The mid-nineteenth and early twentieth century saw the introduction of art based on daily life, a depiction of everything from the street vendors to the homeless in and around France. Artists were often deeply embroiled in the social issues of the time and sought to free themselves from the imposing historicism that had stifled art production for decades. The movement known as “Realism” found supporters in the progressive art critic Jules Castagnary and artists such as Victor Gilbert promoted a realistic display of modern life in its many permutations. Gilbert became one of the artists who carried Realism further into the twentieth century and who also fell under the influence of the Impressionist movement by searching for new methods of representation, often less gritty than his earliest work.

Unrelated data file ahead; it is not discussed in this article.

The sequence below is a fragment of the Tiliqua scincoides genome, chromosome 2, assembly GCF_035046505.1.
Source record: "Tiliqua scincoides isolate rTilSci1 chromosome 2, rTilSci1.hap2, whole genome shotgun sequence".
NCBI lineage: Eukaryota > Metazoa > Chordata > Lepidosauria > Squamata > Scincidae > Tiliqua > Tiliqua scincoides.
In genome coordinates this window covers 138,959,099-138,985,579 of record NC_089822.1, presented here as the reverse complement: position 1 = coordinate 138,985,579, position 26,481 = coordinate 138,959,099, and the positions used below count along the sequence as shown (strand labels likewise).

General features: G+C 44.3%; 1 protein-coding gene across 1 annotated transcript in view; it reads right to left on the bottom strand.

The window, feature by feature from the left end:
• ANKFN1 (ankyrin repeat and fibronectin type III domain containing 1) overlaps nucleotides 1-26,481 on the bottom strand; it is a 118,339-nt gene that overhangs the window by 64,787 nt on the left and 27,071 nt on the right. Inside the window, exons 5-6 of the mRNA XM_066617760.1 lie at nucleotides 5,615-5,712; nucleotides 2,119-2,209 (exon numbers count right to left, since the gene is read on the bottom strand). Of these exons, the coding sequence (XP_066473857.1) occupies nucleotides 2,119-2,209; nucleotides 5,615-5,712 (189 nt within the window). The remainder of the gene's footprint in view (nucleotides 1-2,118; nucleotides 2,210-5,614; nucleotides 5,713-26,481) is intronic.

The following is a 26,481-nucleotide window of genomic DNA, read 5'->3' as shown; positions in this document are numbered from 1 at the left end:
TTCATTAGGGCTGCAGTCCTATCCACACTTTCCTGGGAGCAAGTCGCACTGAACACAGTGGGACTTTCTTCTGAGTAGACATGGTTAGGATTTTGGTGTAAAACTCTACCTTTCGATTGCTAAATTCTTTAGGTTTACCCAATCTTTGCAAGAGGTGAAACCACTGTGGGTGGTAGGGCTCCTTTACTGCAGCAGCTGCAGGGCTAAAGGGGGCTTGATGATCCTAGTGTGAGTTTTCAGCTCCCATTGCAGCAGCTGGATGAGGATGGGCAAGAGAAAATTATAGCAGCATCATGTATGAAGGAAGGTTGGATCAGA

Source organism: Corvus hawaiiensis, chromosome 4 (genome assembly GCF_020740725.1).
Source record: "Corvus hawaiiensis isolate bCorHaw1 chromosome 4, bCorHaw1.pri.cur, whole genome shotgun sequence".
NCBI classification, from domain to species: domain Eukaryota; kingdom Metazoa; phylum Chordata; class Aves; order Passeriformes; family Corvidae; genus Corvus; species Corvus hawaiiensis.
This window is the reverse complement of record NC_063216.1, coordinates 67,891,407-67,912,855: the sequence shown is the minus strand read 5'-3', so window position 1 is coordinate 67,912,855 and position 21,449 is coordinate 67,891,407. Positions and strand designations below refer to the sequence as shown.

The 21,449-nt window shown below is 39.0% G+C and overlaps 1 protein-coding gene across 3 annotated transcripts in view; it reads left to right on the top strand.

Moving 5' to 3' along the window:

Victor-Gabriel Gilbert was born February 13, 1847 in Paris, just shortly before the 1848 Revolution which brought about reforms in the Salon system that allowed more artists to introduce new work. Since Gilbert’s parents did not have enough money to send him to the École des Beaux-Arts for training, the typical route for aspiring artists, he instead began working as an apprentice at thirteen to Eugène Adam, a painter decorator. At night he would also take lessons at the École de la Ville de Paris, which was his only form of official artistic training. As many of the École des Beaux-Arts ateliers relied on a more rigidly academic form of training and style of painting, his lack of extensive studies may have forced him to look towards daily life for his inspiration.